Anne Alexander: That’s a great question. I think the “why now” is because we’re experiencing a tremendous confluence of events, and stress is epidemic and mindfulness is one of those things that can help people destress. The instantaneous payoff is that mindfulness can help relieve stress, but over a longer period of time mindfulness is so important because we’re all involved with multitasking and our attention is being eviscerated by all of the technology that we have. So, our attention is constantly being drawn from our devices to all of the things that pull it away, so mindfulness is a way to bring our attention back, to enable us to regroup and to focus.

Personally, I draw some parallels with how there was an explosion of interest in sugar; I wrote the “The Sugar Smart Diet,” which turned out to be nice because it was a New York Times bestseller. But in the same way that sugar had become so ubiquitous in our diet, I think we’re experiencing the same thing with all of these things that call our attention away from other things and dilutes our experience of being alive and feeling that we’re present in the moment. We’re worried about the past; we’re worried about the future; our attention is being drawn to what’s on the news, what’s on our devices, what’s on the radio; just all of these things. What’s happening on Instagram and Twitter.

All of these things are splintering our ability to concentrate and to focus, and the beautiful thing about mindfulness is that it’s the antidote to that in so many ways, because it enables you to just focus on what’s going on in the present moment and to feel more alive and more awake actually while you’re in that moment instead of worrying about the future or the past. So, it’s something that’s very easy; it’s very accessible, and it delivers an ability to feel alive and awake in the moment in ways that we don’t really feel right now.

Samir Husni: What do you think when some people tell us the future is for AI and there will never be an artificial mindfulness, that it still has to be part of the human being?

Anne Alexander: Whether or not there’s an artificial AI version of mindfulness, or whether AI instruments develop their own form of mindfulness is something for other folks to ponder. I think that the human mind is such a valuable property that mindfulness enables us to reclaim that beauty and whether or not we want to develop that in some artificial way; I’m sure there are other ways to artificially stimulate ourselves, but I think that mindfulness is something that is inherently human.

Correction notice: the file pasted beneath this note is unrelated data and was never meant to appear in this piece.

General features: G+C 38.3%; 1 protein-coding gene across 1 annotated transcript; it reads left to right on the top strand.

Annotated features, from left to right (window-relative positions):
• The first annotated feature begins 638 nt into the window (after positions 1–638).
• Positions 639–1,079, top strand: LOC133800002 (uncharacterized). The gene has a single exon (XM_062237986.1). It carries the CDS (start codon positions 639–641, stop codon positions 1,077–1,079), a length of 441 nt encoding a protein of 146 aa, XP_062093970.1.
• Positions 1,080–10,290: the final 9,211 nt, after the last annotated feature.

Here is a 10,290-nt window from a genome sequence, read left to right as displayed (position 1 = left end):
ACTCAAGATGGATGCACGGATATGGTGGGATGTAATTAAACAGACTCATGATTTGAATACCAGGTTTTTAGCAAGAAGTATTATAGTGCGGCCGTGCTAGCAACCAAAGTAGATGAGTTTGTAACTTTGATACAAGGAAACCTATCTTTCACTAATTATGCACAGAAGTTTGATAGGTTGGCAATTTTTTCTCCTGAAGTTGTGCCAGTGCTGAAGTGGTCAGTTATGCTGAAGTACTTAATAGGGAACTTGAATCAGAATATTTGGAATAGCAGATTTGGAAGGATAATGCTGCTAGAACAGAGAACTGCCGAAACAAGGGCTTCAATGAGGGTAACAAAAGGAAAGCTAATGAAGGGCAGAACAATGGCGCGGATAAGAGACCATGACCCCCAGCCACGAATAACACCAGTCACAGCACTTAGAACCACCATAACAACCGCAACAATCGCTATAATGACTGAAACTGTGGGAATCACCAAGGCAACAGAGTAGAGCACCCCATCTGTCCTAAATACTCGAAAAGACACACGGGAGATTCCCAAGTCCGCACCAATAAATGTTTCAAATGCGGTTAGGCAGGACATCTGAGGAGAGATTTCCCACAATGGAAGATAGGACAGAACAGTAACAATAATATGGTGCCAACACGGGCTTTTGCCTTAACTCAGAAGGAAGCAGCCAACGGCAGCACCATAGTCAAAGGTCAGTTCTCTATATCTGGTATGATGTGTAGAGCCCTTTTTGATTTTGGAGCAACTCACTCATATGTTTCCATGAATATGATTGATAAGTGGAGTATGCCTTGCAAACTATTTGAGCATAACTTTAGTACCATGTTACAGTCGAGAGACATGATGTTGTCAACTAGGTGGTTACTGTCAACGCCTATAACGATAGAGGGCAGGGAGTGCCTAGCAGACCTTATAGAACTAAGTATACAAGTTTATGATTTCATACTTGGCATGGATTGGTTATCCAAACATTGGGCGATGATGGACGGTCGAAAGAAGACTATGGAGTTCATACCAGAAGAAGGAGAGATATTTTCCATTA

Samir Husni: In that “me” moment, when you want someone to pick up your magazine and engage with it or go to the website, are you going to ask them to drop their Smartphones, close their computers, and sit down and enjoy the moment, or do you see the role of the printed magazine as changing too?

Anne Alexander: What I would love to do is ask them to try each of those things, because the online experience is wonderful for many reasons. The online experience with our articles, we can help inform people and empower them in some ways. We have a whole podcast series that’s going gangbusters, and those are audio practices that enable people to experience mindfulness through meditation. And oftentimes that happens on their devices, and in that case you would want to be tethered to your device. You would want to be experiencing the meditation or practice using your device.

But what I love about the magazine is it’s also sort of the antithesis of that. It’s the best of slow media, if you will, because it helps people to focus, to slow down, to savor the moment. In some ways our articles are old-fashioned, almost artisanal compositions. We have art directors and editors who really focus on the nuance of what we’re trying to say. I think that’s one of the reasons that readers are responding to it. It really gives them that ability to savor and come together on a topic.

That’s what I love about magazines, they’re such an intimate form of communication. When a magazine is done very, very well, I think that the reader feels an intimate connection with the writer, the editor, and the art director, and they have a beautiful experience. It’s a deep, rich experience.

So, I would answer that question in multiple ways. I think there is a role for the digital version and a role for the print magazine. One of the really nice things about Mindful is all of these different growth areas. The print magazine serves in a very traditional and what I call, slow media way, which is to just give people that ability to pause and enjoy something and to absorb it. And to be visually delighted and to be stimulated through that word. And again, it’s a very intimate connection.